Protecting Yourself While Caring For A Loved One With Alzheimer’s disease

home-page-thumbnail-2More and more often, we encounter another member of our aging society who has been diagnosed with Alzheimer’s disease.

On a more personal basis, we may be that family who receives the diagnosis.

Becoming Overwhelmed with Alzheimer’s Disease

Becoming a caregiver of a child, spouse, or sibling who is suffering with this disease brings an overwhelming feeling of, ‘how can I do this both mentally and physically?’  Fear, denial, anger, hopelessness and a range of so many other unfamiliar emotions plague our minds and hearts.

No matter which emotions you are encountering, you remain confident that your number one goal is to treat your loved one with dignity, respect and gentle care.  A positive quality of life for your loved one’s life is your constant consideration.

Caring for yourself while Caring for someone with Alzheimer’s Disease

Your goals and positive thoughts are admirable, BUT if you are not able to care for yourself, then all of your intentions are to no avail.  Just as we learn early on as parents, it is important to take care of ourselves so we can take care of our children.  We need to remember and nurture this same basic principle in our lives when caring for a person with Alzheimer’s disease.

Ask For Help with Alzheimer’s Disease

NOW, how is this accomplished?  Well, to begin, DO NOT ever hesitate to ask for help; whether you are reaching out to another family member, a friend or a member of the medical, clerical, or financial communities.  Even in your darkest despair as a caregiver, BELIEVE there is someone waiting in the wings to GIVE YOU A BREAK!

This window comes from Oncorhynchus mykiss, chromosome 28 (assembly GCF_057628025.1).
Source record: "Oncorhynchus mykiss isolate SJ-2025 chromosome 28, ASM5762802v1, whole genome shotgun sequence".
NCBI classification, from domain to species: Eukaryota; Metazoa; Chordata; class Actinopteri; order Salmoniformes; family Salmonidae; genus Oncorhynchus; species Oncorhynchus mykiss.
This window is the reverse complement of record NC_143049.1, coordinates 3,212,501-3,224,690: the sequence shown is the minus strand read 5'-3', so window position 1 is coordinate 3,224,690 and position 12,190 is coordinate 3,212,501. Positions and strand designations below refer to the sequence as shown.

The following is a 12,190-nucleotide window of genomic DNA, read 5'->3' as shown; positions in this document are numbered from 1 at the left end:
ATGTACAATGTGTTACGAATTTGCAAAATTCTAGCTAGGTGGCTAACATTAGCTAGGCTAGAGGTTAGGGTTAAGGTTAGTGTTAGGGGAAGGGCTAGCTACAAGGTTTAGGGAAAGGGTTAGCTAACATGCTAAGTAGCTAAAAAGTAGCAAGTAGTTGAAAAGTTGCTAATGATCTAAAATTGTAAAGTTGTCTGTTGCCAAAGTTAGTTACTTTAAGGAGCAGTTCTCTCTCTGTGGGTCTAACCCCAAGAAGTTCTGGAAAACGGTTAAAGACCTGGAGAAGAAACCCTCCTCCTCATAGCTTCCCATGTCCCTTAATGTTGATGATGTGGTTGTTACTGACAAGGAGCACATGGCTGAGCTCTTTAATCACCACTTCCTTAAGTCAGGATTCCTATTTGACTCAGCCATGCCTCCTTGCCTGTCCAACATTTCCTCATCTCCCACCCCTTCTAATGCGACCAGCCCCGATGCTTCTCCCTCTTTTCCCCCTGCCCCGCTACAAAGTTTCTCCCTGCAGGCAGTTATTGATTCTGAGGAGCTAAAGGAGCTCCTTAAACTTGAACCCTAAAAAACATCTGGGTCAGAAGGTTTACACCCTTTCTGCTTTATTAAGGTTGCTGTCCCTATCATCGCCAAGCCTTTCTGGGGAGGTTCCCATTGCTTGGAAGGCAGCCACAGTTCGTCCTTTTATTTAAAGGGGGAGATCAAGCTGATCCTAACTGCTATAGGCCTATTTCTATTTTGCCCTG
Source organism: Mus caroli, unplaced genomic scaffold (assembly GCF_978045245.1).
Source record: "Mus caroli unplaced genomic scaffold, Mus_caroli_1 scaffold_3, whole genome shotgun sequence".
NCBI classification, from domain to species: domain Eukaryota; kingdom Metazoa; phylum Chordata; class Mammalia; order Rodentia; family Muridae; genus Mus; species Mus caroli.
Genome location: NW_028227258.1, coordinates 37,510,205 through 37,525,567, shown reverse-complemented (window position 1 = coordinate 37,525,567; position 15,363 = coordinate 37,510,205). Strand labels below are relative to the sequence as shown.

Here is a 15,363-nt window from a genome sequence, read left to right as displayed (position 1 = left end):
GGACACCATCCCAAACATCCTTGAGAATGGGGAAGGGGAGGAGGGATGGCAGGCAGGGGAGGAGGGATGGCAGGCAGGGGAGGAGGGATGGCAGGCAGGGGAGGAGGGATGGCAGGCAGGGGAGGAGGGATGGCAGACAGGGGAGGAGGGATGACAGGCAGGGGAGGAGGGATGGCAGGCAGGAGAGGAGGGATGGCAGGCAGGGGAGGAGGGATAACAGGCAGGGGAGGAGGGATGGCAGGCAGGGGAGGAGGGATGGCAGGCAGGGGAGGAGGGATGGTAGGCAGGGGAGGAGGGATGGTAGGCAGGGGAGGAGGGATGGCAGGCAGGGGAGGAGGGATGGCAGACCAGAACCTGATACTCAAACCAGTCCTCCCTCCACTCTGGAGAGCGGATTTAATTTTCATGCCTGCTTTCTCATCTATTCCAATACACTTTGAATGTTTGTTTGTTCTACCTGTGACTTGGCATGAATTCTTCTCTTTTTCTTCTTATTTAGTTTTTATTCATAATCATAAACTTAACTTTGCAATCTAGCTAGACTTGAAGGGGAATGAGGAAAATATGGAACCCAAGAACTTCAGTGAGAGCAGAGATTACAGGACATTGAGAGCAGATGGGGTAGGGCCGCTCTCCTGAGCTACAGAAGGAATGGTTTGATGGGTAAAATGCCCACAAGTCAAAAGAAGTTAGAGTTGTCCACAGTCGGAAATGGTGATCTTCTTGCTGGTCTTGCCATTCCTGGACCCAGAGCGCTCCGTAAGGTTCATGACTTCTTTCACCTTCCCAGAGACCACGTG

It doesn’t make you a hero to DO IT ALL.  Instead, it can break you down and result in two people needing care.  So, have a backup plan. DO NOT feel guilty if you find it necessary to turn over responsibilities to someone else or just leave to get a grip on reality for a while.

We must remember the loved one with Alzheimer’s disease is suffering most, if not all, of the same emotions. However, they may not have the tools to seek help, peace or joy.

So many people who have come before you and me will tell us there are a multitude of ways to take care of YOU – so you can be your BEST for the one who is suffering with this disease.

  • Take a break – maybe somewhere else in the house, or somewhere away.
  • Call a friend to talk through your fears, frustrations and feelings in general.
  • Ask for help…maybe from a friend, another family member or a professional.

Above all, if you take care of YOU then you will be better suited to offer your loved one with Alzheimer’s disease the quality of life he/she deserves.